05:27 GMT20 October 2020
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    Seeking the diplomatic means to discourage Pyongyang from test-firing additional ballistic missiles and detonating more nuclear weapons, Japan, South Korea and the United States are floating the idea of banning Pyongyang’s fishing rights in the region, according to a diplomatic source.

    A source in the ongoing negotiations suggested on Wednesday that an announcement would soon be made by the United States, Japan and South Korea, threatening to prevent North Korea from selling the rights to other nations to fish in its own coastal waters, if the increasingly isolated country conducts another underground detonation of a nuclear bomb, or launches another ballistic missile into the Sea of Japan, according to Yonhap.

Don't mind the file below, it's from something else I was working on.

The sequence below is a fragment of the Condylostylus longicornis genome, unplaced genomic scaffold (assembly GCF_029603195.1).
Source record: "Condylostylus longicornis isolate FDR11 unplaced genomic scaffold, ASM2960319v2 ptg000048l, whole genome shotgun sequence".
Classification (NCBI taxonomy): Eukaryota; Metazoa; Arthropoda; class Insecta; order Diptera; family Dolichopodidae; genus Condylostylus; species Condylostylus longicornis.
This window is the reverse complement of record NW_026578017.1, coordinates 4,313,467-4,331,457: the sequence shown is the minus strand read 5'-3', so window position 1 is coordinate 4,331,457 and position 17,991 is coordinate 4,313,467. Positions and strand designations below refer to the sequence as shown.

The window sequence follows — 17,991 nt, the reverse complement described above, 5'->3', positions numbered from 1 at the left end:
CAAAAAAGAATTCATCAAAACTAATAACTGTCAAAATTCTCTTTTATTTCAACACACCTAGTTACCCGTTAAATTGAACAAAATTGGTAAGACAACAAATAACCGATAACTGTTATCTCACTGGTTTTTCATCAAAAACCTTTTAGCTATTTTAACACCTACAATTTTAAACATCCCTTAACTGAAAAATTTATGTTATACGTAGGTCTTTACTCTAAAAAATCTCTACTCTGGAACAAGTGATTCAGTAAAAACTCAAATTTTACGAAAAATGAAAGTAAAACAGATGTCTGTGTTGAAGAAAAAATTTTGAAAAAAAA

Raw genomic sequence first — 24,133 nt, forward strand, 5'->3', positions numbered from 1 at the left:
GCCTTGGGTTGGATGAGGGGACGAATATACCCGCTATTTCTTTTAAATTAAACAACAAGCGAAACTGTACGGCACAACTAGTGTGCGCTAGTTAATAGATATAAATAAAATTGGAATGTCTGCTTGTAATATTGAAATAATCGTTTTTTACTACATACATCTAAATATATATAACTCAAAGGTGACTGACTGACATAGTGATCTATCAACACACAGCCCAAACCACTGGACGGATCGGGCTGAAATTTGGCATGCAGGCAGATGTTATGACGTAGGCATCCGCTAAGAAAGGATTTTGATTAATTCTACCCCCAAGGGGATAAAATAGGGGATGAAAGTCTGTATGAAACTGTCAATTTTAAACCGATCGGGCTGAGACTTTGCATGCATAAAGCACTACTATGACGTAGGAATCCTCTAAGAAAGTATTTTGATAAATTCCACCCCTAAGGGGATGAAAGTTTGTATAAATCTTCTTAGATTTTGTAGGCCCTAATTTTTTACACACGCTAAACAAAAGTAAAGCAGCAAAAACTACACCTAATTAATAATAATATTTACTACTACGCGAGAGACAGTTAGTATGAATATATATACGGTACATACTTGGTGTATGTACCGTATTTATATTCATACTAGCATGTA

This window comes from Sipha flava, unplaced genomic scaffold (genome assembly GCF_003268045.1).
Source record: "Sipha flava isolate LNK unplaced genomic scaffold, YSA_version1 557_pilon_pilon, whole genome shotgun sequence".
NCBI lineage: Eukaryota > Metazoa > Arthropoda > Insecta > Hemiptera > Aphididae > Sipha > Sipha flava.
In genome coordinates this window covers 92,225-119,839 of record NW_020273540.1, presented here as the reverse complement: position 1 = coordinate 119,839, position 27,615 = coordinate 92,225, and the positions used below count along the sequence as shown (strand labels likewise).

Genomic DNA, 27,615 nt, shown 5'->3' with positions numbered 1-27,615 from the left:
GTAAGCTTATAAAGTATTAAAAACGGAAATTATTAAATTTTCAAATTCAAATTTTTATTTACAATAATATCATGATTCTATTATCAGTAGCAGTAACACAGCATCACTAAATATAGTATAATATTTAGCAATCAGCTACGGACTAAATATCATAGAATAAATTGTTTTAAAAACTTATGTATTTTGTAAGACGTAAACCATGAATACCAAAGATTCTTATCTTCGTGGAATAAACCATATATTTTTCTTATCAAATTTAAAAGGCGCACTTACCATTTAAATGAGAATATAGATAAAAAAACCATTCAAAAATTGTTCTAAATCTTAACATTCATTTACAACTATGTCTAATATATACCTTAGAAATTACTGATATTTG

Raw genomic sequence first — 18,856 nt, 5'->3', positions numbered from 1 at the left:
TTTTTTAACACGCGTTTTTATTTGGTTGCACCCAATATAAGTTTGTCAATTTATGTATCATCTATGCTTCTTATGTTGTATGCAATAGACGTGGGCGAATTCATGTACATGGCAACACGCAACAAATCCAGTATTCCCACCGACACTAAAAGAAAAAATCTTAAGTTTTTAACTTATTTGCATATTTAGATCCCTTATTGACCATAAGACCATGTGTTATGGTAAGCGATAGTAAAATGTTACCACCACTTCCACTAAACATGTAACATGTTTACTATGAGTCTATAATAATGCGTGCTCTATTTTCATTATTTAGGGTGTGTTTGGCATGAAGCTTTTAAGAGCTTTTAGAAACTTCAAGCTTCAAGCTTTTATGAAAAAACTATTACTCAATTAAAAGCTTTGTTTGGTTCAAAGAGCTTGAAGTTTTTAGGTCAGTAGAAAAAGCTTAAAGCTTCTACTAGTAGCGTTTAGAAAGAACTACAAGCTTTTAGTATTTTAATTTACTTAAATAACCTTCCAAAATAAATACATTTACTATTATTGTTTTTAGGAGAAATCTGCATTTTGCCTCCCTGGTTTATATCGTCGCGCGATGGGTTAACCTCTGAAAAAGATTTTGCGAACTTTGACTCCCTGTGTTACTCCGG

The proposed fishing rights ban, under the auspices of a UN Security Council sanction, would be intended to further limit cash flow in the Democratic People's Republic of Korea (DPRK), monies that are believed by the US State Department to be funneled primarily into the development of deadly weapons, including nuclear bombs.

    Following a Tuesday meeting of envoys from the three countries, South Korean diplomat Kim Hong-kyun said that it had been agreed that they would engage in "unbearably strong punitive action" if the DPRK fires another ballistic missile or detonates another nuclear weapon, according to the Korea Times.

    North Korea has previously sold to China the rights to fish in Pyongyang's waters, and the proposed sanctions would annul that right, a move some say is risky and not guaranteed to succeed unless China, a permanent member of the UN Security Council, participates.


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    ballistic missile launches, nuclear weapons, international sanctions, sanctions, fishing, sanctions, UN Security Council, United Nations Security Council, UN, United States, America, Japan, South Korea, Democratic Republic of North Korea (DPRK), China
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